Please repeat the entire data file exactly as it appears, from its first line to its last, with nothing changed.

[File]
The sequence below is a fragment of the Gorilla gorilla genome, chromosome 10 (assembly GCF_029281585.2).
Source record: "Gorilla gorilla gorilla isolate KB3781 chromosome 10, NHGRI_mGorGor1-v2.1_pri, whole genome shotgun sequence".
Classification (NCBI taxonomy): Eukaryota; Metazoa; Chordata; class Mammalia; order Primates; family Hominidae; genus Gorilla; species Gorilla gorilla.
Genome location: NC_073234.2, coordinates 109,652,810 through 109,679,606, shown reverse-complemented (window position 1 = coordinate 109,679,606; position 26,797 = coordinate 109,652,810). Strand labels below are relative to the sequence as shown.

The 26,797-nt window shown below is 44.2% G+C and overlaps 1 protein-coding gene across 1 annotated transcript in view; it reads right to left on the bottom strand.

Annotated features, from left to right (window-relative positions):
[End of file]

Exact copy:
The sequence below is a fragment of the Gorilla gorilla genome, chromosome 10 (assembly GCF_029281585.2).
Source record: "Gorilla gorilla gorilla isolate KB3781 chromosome 10, NHGRI_mGorGor1-v2.1_pri, whole genome shotgun sequence".
Classification (NCBI taxonomy): Eukaryota; Metazoa; Chordata; class Mammalia; order Primates; family Hominidae; genus Gorilla; species Gorilla gorilla.
Genome location: NC_073234.2, coordinates 109,652,810 through 109,679,606, shown reverse-complemented (window position 1 = coordinate 109,679,606; position 26,797 = coordinate 109,652,810). Strand labels below are relative to the sequence as shown.

The 26,797-nt window shown below is 44.2% G+C and overlaps 1 protein-coding gene across 1 annotated transcript in view; it reads right to left on the bottom strand.

Annotated features, from left to right (window-relative positions):